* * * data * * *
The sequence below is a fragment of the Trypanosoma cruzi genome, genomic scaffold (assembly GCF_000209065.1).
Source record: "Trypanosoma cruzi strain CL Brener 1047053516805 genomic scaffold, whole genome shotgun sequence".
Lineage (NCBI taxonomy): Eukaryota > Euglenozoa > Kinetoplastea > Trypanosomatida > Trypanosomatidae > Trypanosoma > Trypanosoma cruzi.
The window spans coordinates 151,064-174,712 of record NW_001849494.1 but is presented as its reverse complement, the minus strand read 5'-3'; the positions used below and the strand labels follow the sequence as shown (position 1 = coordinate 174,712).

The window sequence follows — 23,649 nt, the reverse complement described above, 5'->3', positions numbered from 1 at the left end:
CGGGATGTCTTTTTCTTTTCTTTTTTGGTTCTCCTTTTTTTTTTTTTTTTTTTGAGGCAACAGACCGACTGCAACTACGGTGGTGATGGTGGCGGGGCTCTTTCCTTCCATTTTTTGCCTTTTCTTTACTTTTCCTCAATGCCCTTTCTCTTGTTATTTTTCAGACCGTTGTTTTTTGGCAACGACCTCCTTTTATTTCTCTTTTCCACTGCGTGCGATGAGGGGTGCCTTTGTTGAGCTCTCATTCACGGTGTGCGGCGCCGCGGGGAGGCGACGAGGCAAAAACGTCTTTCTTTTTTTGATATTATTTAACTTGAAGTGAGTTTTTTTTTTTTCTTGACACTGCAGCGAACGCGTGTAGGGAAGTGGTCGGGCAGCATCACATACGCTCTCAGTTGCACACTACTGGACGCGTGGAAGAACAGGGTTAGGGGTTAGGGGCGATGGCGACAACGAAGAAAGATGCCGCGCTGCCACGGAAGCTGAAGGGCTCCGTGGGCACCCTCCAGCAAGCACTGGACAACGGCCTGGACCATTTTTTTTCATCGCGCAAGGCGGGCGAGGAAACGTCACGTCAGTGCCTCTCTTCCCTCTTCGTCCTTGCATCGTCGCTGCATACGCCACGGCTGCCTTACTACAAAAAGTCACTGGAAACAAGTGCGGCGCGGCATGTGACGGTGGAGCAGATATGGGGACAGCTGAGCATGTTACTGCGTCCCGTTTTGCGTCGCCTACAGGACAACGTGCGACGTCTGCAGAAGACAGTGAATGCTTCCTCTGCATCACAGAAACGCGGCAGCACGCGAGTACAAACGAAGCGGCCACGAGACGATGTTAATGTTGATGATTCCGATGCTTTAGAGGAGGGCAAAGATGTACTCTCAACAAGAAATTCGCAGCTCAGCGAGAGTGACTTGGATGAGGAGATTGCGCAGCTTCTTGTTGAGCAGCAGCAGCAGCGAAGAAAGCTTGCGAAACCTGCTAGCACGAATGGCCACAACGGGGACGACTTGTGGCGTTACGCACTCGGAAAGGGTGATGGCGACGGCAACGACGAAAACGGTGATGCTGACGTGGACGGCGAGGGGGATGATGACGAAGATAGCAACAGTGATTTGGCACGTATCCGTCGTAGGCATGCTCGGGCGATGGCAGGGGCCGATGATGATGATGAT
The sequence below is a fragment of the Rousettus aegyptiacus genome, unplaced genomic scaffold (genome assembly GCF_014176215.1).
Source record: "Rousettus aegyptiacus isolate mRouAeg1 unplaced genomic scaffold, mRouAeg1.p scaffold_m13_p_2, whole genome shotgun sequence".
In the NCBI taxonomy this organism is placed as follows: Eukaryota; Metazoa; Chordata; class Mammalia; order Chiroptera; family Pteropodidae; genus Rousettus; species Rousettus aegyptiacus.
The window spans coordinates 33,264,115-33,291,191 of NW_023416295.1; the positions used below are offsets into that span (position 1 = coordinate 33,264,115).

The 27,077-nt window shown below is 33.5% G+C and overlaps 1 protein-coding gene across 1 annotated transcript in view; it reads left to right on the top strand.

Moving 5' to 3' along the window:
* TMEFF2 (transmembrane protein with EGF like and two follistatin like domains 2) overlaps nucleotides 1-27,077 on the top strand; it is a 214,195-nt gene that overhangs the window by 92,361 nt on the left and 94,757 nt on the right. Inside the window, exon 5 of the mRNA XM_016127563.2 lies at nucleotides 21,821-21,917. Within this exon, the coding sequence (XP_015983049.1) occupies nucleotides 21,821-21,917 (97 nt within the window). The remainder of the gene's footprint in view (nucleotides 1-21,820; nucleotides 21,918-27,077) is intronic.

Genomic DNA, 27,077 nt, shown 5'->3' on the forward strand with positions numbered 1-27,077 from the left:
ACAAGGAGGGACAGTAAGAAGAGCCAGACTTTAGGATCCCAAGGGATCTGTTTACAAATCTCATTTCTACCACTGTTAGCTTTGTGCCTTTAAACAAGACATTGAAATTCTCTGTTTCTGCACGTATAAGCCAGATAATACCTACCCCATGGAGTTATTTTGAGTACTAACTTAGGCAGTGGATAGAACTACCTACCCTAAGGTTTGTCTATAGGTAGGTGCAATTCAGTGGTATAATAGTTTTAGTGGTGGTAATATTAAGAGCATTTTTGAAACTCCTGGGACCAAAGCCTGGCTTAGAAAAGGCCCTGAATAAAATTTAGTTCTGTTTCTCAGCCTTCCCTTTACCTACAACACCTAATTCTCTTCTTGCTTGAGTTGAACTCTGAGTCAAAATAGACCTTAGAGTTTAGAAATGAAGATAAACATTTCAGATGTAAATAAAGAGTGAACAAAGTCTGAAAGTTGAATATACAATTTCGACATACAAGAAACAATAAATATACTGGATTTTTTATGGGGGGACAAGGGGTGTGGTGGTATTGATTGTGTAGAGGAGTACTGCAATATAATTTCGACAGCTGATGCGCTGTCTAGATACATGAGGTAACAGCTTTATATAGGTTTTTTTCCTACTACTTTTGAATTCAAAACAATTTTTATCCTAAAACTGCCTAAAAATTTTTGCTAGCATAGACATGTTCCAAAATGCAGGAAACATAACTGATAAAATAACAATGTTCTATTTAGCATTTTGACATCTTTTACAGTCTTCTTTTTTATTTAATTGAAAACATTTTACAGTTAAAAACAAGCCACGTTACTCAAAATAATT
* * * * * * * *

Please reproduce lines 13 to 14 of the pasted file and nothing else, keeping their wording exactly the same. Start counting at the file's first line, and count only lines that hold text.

* TMEFF2 (transmembrane protein with EGF like and two follistatin like domains 2) overlaps nucleotides 1-27,077 on the top strand; it is a 214,195-nt gene that overhangs the window by 92,361 nt on the left and 94,757 nt on the right. Inside the window, exon 5 of the mRNA XM_016127563.2 lies at nucleotides 21,821-21,917. Within this exon, the coding sequence (XP_015983049.1) occupies nucleotides 21,821-21,917 (97 nt within the window). The remainder of the gene's footprint in view (nucleotides 1-21,820; nucleotides 21,918-27,077) is intronic.

Genomic DNA, 27,077 nt, shown 5'->3' on the forward strand with positions numbered 1-27,077 from the left: